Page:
According to Stanford’s Center on Longevity, seniors are the segment of the population with the greatest ﬁnancial security. Social Security and pension plans help keep non- income earning seniors out of poverty. However, with rising cost of living and the erosion of deﬁned beneﬁt plans, the ﬁnancial future of this segment of the population is uncertain. In a recent study by the Institute on Assets and Social Policy, over one-third of senior households incur debt or have no money left over after meeting essential expenses. In other words, there is no wiggle room for these seniors.
To help older adults earn more money, we partnered with Silvernest, a company that matches older homeowners with potential renters.
This is a win-win situation for both parties. The homeowner gets extra income, while the renter has access to low-cost housing. In addition, they both ﬁnd companionship. This is not a trivial point since numerous studies have linked companionship to longevity.
Behavioral Diagnosis and Key Insights
When we analyzed Silvernest’s entire membership base and sign-up flow, we found an imbalance between the supply and demand in their market place.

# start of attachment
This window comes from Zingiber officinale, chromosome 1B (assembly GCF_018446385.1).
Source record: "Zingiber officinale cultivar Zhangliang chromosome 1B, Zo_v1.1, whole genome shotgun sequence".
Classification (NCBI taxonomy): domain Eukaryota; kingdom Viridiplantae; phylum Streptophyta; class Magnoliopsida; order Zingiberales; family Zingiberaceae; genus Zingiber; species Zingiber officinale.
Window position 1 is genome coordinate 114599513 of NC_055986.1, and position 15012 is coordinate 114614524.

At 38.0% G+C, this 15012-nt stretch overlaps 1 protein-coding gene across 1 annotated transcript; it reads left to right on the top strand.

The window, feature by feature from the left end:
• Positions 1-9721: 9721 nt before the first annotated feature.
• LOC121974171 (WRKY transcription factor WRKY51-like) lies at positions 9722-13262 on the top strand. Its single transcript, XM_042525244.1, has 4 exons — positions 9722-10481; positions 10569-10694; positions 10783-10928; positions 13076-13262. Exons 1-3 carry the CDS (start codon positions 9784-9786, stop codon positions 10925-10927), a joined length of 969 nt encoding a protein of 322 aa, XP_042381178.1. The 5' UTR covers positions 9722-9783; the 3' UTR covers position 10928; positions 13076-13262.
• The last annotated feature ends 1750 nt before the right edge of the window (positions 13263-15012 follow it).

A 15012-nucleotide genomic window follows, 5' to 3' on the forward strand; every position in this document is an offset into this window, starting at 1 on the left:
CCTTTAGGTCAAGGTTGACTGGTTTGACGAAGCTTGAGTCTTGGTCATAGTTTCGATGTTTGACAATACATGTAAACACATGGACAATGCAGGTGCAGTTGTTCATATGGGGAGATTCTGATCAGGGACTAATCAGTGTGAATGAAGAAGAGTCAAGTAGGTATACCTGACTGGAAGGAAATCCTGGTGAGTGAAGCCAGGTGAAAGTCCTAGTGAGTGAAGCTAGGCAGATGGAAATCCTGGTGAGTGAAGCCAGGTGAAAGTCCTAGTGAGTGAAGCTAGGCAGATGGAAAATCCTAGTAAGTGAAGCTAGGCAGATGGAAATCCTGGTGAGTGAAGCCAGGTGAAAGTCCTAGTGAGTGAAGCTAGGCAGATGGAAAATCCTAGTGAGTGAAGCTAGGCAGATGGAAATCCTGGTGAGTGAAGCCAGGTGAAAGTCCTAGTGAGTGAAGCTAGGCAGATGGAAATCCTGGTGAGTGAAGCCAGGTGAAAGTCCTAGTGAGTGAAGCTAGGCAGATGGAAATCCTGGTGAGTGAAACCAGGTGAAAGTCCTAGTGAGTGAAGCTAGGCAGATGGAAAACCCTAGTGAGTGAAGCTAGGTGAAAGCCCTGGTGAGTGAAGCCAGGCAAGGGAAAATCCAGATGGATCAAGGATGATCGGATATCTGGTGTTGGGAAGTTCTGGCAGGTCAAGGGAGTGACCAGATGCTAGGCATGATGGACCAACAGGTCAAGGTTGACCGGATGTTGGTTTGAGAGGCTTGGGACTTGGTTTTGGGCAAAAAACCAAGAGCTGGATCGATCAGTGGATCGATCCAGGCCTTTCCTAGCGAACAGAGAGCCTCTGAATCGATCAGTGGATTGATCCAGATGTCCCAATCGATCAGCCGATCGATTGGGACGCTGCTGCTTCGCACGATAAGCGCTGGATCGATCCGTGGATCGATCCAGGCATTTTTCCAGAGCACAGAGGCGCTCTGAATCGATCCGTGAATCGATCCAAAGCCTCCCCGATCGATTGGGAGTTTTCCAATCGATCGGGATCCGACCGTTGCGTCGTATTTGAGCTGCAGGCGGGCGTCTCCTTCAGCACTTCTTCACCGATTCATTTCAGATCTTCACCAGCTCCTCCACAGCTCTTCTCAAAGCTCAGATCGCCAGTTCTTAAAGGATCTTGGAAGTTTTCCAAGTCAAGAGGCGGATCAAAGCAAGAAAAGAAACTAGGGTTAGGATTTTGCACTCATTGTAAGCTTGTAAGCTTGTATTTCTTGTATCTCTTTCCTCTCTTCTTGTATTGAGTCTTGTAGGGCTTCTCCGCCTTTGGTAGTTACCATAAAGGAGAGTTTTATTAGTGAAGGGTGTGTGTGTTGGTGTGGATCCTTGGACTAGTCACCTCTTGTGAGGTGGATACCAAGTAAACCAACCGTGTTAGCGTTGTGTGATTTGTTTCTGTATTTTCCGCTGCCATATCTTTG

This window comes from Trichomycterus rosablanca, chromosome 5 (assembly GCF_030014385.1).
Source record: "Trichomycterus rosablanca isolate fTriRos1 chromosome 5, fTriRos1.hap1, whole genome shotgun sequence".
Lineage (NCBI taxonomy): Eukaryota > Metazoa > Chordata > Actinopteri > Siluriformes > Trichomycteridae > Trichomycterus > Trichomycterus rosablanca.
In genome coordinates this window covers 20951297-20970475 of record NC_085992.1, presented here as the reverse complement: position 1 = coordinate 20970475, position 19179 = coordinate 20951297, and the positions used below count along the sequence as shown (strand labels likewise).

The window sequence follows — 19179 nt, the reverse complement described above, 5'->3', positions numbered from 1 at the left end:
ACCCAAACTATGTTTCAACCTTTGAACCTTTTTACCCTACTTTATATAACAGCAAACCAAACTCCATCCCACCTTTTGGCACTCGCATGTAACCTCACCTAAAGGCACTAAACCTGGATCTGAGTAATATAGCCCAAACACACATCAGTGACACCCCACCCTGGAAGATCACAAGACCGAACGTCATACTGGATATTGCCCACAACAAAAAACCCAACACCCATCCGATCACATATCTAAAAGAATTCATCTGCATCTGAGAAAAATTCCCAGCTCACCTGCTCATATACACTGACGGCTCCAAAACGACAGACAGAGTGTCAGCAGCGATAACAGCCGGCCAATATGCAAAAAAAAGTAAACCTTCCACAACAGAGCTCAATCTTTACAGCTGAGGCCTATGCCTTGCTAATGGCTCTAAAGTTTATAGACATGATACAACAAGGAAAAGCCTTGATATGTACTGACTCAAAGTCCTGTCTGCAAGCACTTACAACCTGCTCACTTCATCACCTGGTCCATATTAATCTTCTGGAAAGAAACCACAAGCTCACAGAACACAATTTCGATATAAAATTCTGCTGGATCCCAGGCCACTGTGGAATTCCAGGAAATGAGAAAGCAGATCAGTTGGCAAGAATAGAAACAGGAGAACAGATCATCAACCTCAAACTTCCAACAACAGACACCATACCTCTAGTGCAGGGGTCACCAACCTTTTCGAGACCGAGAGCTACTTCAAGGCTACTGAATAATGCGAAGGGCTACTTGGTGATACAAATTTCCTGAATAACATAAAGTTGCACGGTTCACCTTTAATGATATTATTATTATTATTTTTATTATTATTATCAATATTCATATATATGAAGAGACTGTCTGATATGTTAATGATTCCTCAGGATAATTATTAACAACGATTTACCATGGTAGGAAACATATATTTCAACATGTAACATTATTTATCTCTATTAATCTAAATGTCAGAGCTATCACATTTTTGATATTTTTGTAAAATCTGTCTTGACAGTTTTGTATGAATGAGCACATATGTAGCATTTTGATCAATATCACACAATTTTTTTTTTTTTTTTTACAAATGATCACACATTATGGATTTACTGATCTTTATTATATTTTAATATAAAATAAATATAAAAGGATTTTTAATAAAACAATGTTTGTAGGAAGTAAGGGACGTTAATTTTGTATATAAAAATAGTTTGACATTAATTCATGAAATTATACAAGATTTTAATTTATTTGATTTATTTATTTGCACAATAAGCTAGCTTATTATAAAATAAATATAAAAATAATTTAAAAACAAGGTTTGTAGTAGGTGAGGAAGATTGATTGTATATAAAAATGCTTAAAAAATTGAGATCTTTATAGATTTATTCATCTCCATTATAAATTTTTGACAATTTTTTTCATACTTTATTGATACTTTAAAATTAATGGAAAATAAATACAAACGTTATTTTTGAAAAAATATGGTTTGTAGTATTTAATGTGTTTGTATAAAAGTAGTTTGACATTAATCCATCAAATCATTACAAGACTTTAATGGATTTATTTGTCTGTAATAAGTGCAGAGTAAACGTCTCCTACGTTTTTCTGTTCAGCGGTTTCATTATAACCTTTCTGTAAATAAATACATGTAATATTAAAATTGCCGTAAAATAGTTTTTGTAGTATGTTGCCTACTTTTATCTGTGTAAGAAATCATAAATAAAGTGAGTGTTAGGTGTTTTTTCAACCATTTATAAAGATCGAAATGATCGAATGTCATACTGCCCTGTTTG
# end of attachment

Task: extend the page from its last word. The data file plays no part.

Silvernest had many more renters than homeowners. In order to ensure the success of their platform, Silvernest needed to attract more homeowners to list their homes.
To increase the number of homeowners to the site, we relied on existing research on milestones. Research from Adam Alter and Hal Hershﬁeld shows that people are more likely to engage in life-altering behaviors when they approach a new decade in age (e.g., at ages 29, 39, 49, etc.).
It seems that when people approach a new decade, they feel the need to ﬁgure everything out. We wondered if the same “age milestone” principle could work for the age of 65.
We ran ads targeting 64- year-olds on Facebook in three different markets. We randomized the 64- year-olds between two conditions. In the control condition, the ad read “You're getting older. Are you ready for retirement? House sharing can help.” In the experimental condition, the ad read “You’re 64 turning 65. Are you ready for retirement? House sharing can help.”
Our Facebook ads ran for four days, reaching close to 75,000 64-year-olds. Our main variable of interest was click-through rates across both conditions. Interestingly, our experimental condition more than doubled click-through rates. The experimental condition received a 5.49% click-through-rate, compared to a 2.46% click-through rate in the control condition (these differences were statistically signiﬁcant at p<.001). These click- through rates are astonishing, considering that the average click-through rate on Facebook is roughly 1%.
Based on the results of this experiment, Silvernest has changed its advertising strategy, and is now targeting speciﬁc age groups. Since these changes were implemented, they’ve seen higher homeowner sign-up rates. In 2018, we will continue to experiment with age milestones to understand if the effect can be replicated for other age groups.
Using “age milestones” more than DOUBLED click-through
rates on our ads